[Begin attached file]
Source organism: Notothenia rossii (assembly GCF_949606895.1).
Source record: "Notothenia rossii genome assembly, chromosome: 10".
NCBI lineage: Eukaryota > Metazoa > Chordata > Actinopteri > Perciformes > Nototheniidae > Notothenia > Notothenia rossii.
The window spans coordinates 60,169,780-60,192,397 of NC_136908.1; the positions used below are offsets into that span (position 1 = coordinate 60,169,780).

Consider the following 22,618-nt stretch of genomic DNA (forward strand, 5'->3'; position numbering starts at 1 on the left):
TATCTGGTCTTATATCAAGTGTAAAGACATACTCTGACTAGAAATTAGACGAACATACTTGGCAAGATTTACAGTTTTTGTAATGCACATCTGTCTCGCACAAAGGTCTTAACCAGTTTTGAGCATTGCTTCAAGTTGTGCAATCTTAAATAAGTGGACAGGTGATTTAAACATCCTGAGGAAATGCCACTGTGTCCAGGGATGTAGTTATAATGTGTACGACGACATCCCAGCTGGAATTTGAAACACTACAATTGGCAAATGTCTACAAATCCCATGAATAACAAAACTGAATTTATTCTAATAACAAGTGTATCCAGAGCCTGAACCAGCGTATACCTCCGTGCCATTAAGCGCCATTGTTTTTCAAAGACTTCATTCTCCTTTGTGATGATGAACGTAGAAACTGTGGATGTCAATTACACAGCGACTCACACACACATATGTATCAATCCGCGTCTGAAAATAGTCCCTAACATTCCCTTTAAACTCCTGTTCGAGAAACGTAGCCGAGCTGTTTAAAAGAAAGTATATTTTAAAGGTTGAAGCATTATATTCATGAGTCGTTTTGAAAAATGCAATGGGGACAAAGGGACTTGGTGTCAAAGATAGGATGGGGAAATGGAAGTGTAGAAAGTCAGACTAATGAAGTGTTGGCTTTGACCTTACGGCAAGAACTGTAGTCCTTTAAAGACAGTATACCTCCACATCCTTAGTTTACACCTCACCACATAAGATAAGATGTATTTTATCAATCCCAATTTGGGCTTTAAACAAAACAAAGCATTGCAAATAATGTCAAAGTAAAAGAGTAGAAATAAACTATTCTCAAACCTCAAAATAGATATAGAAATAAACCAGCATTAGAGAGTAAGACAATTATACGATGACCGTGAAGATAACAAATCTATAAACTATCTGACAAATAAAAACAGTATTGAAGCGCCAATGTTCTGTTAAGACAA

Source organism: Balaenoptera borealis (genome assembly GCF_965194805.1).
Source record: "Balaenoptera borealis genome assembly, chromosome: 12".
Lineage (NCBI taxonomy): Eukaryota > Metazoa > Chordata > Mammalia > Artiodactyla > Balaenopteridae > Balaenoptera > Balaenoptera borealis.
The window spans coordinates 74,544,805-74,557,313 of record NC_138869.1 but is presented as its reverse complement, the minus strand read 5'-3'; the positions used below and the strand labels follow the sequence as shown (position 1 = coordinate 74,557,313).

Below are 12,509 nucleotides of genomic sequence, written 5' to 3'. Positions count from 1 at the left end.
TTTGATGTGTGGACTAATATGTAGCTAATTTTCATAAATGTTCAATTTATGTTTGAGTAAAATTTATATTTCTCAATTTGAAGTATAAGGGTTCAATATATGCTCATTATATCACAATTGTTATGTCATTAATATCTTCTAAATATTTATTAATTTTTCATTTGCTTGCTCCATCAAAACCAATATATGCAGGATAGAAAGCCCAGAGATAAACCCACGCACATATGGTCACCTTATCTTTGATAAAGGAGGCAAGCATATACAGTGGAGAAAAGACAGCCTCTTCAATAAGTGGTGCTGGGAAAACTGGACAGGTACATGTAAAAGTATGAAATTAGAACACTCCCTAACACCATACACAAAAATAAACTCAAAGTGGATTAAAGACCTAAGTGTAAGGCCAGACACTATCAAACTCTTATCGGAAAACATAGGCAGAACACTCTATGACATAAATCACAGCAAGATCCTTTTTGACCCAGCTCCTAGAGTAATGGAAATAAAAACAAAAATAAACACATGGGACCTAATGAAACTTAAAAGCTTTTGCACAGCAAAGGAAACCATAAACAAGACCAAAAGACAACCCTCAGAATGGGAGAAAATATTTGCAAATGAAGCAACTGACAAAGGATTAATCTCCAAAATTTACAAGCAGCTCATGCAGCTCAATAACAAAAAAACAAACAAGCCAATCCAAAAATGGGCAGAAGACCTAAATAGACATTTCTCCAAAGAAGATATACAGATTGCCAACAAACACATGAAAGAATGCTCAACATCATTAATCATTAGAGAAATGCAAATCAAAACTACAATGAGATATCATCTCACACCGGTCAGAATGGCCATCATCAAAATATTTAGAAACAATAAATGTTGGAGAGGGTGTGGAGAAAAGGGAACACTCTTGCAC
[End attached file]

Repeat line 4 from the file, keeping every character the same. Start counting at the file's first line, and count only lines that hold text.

The window spans coordinates 60,169,780-60,192,397 of NC_136908.1; the positions used below are offsets into that span (position 1 = coordinate 60,169,780).